Molly looked at her, eyes wide. “You just heard someone killing Buck.”

They stared at one another. Then, as though on cue, they both glanced around. Molly had a chilling thought: could the killer still be here?

No sound or movement. Pulling out their phones, they simultaneously dialed 911, but neither could get a signal. “That’s odd,” Emma said.

“We better tell Joyce and Maisie.” Molly started to get to her feet, but stopped. “Look. What’s that?” She pointed to a small, yellowed piece of paper that lay next to the man’s leg.

“Does it matter right now?” whispered Emma.

“I don’t know,” Molly said. “But—” She reached with care across the motionless figure on the floor, avoiding the puddle and the books, and carefully picked up the paper by one corner.

“We probably shouldn’t touch anything.”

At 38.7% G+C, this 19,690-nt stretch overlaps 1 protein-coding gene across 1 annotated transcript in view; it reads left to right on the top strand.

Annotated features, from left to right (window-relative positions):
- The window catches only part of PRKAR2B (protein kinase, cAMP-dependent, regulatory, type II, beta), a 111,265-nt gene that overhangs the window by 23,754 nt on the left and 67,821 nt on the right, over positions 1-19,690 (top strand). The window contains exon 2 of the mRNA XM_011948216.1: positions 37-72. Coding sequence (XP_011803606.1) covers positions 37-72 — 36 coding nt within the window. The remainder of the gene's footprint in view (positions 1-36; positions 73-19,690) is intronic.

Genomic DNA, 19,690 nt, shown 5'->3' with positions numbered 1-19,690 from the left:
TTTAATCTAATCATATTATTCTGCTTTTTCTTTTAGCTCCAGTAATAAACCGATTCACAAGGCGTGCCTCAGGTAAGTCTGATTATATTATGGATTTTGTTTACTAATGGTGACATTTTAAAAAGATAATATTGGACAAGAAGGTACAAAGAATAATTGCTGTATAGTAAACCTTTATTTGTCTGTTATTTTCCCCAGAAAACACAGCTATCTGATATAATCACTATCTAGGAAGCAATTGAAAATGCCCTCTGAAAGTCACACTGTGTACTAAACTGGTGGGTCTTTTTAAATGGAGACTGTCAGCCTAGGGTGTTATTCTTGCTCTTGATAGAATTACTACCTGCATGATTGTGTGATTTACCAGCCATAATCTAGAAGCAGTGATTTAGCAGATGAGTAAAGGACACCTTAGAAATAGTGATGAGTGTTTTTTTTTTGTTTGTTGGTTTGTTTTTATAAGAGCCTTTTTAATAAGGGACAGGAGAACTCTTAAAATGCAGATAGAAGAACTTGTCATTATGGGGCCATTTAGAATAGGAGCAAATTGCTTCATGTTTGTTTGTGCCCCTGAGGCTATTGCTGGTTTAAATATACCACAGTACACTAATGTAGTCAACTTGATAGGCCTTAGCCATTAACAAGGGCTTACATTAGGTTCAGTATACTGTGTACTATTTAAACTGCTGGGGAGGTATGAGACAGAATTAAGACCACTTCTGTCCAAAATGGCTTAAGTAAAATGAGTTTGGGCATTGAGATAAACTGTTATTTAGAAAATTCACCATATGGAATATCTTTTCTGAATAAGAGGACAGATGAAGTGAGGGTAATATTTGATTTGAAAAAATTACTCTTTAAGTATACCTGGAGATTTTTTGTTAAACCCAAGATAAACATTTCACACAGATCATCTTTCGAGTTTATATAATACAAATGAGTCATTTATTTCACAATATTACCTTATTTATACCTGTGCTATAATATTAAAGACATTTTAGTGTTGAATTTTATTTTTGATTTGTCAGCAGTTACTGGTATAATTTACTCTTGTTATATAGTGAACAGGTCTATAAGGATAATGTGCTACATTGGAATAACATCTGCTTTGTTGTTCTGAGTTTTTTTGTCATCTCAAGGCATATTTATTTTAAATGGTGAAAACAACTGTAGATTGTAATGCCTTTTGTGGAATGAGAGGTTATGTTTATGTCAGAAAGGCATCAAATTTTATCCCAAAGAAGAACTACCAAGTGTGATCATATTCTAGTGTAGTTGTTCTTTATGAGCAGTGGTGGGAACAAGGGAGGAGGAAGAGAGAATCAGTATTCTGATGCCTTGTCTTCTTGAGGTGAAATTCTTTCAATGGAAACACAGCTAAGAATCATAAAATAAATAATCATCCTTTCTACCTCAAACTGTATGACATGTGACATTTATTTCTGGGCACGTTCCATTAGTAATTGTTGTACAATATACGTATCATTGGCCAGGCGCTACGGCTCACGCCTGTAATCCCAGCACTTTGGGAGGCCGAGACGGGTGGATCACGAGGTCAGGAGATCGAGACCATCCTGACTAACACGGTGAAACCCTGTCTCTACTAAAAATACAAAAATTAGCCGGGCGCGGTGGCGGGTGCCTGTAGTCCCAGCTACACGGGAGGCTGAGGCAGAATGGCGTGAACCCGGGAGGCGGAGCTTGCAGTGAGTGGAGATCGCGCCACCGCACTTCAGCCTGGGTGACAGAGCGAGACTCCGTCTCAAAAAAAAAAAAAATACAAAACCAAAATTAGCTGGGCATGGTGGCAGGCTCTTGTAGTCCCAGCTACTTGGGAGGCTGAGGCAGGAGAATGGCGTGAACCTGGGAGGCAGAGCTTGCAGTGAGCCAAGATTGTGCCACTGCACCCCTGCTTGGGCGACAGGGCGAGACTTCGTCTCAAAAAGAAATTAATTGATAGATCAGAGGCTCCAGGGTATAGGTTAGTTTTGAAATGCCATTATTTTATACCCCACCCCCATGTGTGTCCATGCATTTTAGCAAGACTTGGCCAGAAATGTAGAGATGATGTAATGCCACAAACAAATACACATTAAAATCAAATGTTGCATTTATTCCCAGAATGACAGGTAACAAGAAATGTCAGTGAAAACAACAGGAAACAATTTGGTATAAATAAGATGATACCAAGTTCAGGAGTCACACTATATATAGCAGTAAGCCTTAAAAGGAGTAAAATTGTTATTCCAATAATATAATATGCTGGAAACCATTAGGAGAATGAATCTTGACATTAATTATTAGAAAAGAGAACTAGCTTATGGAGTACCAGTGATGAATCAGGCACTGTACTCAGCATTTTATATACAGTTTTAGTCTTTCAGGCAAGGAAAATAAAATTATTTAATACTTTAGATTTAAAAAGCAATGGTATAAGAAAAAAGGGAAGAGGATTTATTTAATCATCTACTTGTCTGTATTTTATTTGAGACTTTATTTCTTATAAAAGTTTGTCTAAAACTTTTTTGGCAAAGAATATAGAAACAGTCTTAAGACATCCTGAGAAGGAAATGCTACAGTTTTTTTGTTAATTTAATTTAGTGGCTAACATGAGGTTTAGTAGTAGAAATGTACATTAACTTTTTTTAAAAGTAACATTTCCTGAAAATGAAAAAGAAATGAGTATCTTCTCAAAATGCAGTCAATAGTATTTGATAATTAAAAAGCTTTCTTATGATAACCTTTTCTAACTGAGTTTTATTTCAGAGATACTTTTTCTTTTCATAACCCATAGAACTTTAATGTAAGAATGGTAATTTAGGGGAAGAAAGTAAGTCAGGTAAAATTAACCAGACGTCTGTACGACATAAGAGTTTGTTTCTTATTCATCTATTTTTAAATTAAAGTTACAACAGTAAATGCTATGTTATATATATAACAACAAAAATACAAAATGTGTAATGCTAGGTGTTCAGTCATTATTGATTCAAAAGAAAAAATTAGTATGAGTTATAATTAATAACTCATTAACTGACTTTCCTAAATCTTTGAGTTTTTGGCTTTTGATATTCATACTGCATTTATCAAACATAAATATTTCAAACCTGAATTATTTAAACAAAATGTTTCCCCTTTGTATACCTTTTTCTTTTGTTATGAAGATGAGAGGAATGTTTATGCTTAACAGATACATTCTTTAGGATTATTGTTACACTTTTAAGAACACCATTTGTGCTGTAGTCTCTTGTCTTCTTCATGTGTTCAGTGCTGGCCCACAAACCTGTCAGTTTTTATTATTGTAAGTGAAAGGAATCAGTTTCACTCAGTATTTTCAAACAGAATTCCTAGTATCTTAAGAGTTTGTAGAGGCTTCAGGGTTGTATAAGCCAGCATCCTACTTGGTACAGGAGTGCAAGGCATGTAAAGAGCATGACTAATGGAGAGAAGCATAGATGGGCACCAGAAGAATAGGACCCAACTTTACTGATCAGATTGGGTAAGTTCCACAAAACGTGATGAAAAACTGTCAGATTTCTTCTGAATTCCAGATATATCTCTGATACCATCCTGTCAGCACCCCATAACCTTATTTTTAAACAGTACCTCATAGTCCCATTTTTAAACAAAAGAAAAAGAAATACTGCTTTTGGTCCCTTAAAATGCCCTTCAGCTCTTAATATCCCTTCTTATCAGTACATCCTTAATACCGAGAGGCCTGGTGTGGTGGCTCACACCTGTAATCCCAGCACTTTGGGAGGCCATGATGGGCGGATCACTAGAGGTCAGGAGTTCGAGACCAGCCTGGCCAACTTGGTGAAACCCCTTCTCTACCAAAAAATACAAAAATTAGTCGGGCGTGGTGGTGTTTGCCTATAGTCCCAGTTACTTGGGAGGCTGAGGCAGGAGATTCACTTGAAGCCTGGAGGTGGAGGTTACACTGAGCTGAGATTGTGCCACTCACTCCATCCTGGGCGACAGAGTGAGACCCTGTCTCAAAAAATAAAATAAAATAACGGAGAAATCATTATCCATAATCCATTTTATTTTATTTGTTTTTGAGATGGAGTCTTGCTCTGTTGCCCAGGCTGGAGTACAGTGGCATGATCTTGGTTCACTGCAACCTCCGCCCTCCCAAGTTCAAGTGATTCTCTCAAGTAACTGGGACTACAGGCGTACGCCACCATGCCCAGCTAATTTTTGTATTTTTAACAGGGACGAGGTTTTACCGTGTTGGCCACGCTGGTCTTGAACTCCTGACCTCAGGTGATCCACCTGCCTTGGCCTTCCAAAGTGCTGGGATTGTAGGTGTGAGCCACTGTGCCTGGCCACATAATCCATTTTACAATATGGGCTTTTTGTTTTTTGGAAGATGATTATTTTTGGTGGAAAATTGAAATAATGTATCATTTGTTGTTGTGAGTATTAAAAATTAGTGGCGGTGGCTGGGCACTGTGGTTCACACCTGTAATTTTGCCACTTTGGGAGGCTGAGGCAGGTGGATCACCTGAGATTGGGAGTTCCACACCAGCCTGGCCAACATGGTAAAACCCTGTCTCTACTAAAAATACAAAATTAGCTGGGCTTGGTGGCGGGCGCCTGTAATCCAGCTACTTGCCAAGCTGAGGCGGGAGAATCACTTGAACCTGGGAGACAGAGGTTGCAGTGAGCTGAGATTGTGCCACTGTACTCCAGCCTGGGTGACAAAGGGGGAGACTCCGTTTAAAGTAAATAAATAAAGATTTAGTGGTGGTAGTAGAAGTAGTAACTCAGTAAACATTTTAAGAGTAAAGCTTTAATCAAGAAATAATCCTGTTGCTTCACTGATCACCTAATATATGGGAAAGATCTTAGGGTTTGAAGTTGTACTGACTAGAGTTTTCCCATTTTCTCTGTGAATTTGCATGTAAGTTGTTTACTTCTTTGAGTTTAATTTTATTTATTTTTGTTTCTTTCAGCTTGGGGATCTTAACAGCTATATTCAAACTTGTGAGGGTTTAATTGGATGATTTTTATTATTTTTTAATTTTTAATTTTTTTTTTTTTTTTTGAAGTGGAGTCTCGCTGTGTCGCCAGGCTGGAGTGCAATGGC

Molly squinted, reading aloud slowly, “Whosoever readeth this boke without leave of the Circle, let him BEWARE. SF.’” She stood up, knees creaking. “Look, ‘BEWARE’ is in all caps, and the initials are written extra large.” She held out the fragile paper for Emma to see.

Emma peered at it. “Looks like Elizabethan or Jacobean script.” She touched the other woman’s shoulder. “Molly, please! Let’s go tell someone.”

Molly glanced around her, the paper in her fingers. Her heart wrenched at the sight of the blood-stained, splayed, crumpled volumes at her feet. She started to pick her way towards the stairs, but stopped when a disembodied, deep Southern drawl uttered, “No one is allowed down heah.”

They both jumped, and Emma gave a small shriek. “Help! Someone’s—hurt.”

Molly looked up toward the top of the stairs and saw Joyce in the doorway. “Joyce, call the police!” she yelled. As she spoke, she carefully slipped the paper into her tote bag and pushed it behind her.

“Wha-at?” said Joyce.

Emma said, “I think he’s dead.”

“What?” Joyce repeated. “Y’all come back up heah.” As they climbed the stairs, she stepped back just enough to let them through the door, then shut it firmly.

In the hallway, Molly tried her cell phone again. This time it worked. As she dialed 911, she heard Joyce say, “If people would just follow directions, things like this wouldn’t happen.”